We’ve recently been told that the humble glass of red wine with all its previous health benefits can now cause cancer but let’s be honest, alcohol is a toxin and deep down we probably knew it all along. Equally, it’s no secret that too much iron can cause hair loss, it’s just that we hear so much about iron deficiencies that the risk of iron overload takes a back seat. But now that it’s out in the open, we’re in a bit of a sticky spot - not enough iron will lead to anaemia which can cause hair loss but if we overload on iron we could still lose our hair. So where’s the happy medium?
Iron is one the major power foods for healthy hair growth and is essential for a strong immune system and mental function. The current recommended intake according to European standards is 14mg a day but some foods are more easily absorbed than others. Red meat is the most potent source of iron but lentils, beans, dried fruit, green leafy vegetables, nuts and seeds, and fortified breakfast cereals also contain iron, although they aren’t as easily absorbed.
Too much iron in the body accumulates in tissues and organs and affects their normal function. The most susceptible organs are the liver, heart and endocrine glands and symptoms include chronic fatigue, joint pain, abdominal pain, irregular heartbeat, loss of period, lowered libido, skin colour changes and hair loss.
There are two types of iron overload, the hereditary kind known as haemochromatosis, and the acquired form. People who eat excessive amounts of red meat, take iron supplements or injections when they don’t need them and have too many blood transfusions risk acquiring iron overload disorder. Taking vitamin C with foods can also increase iron absorption.
If your hair is considerably thinner than it once was and you’re noticing some of these other symptoms, you should consult your doctor immediately. If your thinning hair is bothering you, there are hair loss treatments that can help minimise the damage the condition is causing and help to re-grow any lost hair but it’s important to treat the condition and not just the symptoms it’s causing.
Research shows that iron levels tend to rise with age and once you absorb too much iron it stays with you for life. One milligram of iron is lost daily through hair, fingernails, dead skin cells but humans have no easy means to excrete excess iron other than by giving blood or with medical treatment. Even for women, the average daily loss during menstruation is one and a half milligrams.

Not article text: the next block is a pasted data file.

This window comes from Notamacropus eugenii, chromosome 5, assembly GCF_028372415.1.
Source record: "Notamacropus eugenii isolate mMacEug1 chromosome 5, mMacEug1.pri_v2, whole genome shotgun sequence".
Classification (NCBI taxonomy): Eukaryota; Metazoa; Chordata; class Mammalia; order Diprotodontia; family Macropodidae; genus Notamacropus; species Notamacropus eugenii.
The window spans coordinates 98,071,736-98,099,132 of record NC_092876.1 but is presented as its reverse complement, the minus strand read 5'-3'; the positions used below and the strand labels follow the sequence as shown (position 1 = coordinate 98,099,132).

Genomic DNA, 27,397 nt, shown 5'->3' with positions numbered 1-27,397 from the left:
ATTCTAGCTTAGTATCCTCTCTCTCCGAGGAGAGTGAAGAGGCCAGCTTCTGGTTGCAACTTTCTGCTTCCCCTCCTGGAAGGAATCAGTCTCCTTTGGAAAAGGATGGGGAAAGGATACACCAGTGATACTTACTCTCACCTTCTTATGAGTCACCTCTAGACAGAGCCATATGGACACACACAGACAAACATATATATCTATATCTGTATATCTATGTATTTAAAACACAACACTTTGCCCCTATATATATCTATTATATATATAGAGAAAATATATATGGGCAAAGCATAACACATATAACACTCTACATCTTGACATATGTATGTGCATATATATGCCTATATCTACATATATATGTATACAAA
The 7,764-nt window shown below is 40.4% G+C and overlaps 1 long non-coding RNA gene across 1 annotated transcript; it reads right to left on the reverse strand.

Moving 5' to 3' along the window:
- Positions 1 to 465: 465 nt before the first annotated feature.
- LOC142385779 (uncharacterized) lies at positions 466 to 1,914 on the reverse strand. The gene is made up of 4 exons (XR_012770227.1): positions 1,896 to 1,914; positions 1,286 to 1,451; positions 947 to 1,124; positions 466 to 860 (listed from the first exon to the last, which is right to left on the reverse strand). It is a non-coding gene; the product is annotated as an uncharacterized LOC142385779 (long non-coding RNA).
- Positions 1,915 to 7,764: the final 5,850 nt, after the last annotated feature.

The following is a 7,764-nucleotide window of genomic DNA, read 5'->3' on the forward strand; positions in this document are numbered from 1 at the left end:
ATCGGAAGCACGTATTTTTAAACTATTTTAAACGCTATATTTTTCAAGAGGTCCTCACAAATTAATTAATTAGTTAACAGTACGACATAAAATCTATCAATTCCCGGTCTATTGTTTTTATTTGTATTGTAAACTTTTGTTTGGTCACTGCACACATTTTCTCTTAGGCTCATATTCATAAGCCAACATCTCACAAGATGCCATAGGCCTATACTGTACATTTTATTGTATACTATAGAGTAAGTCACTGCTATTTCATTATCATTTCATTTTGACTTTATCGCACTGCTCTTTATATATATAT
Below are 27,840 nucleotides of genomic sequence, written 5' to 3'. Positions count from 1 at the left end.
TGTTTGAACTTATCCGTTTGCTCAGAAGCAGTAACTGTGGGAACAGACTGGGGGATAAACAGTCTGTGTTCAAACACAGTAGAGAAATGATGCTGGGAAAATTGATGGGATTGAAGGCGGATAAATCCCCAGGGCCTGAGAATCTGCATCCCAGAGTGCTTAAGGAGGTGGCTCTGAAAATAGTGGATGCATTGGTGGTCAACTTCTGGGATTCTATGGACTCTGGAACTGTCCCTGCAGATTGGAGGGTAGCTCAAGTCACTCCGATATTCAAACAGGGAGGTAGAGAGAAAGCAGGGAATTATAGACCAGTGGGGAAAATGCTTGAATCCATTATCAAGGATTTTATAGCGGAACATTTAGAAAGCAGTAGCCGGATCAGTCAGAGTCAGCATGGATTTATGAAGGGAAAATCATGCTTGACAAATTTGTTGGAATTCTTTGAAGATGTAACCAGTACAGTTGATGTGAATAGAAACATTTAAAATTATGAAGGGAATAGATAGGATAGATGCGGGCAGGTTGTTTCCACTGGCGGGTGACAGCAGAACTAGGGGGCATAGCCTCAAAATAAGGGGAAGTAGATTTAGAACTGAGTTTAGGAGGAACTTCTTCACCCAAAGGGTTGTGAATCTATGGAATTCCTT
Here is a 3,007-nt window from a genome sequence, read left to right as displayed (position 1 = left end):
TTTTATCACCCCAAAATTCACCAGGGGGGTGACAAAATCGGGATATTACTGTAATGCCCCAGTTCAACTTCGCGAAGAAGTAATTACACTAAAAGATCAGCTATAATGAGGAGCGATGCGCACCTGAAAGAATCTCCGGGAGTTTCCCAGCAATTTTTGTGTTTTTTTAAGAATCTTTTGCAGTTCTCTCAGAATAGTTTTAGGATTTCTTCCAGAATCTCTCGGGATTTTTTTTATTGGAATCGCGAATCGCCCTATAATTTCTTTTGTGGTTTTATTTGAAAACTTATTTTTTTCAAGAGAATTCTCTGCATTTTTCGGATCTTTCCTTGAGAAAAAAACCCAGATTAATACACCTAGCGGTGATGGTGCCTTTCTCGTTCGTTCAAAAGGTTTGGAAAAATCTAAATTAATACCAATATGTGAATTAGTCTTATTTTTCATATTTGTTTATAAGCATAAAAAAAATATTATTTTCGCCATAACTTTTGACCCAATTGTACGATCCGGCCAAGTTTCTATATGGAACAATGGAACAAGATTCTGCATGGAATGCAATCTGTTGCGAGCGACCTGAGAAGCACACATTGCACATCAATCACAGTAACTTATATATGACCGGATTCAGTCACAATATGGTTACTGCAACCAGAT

So many women are misdiagnosed as being iron deficient (where hair loss is another common symptom) and are prescribed with iron supplements when it is not really necessary. There are many different kinds of anaemia and haemoglobin may be low for reasons other than iron deficiency.
Tests for elevated haemoglobin levels however are generally more reliable so if you’ve been diagnosed with an iron overload disorder, there are some tips you can follow whilst undertaking medical treatment. Avoid excessive amounts of vitamin C which can help absorb iron and drink tea as the tannin can help inhibit iron absorption. During the recommended treatment you could benefit from taking a B complex of vitamins, including B6, folic acid or folate and B12, all of which are also beneficial for hair growth.
In cases where people are genetically susceptible to hair loss, iron diseases can trigger an early onset and proven hair loss treatments will be needed to control the condition. In others however, hair loss products can help spur hair growth but most of the time bodily damage caused by iron diseases are reversible.
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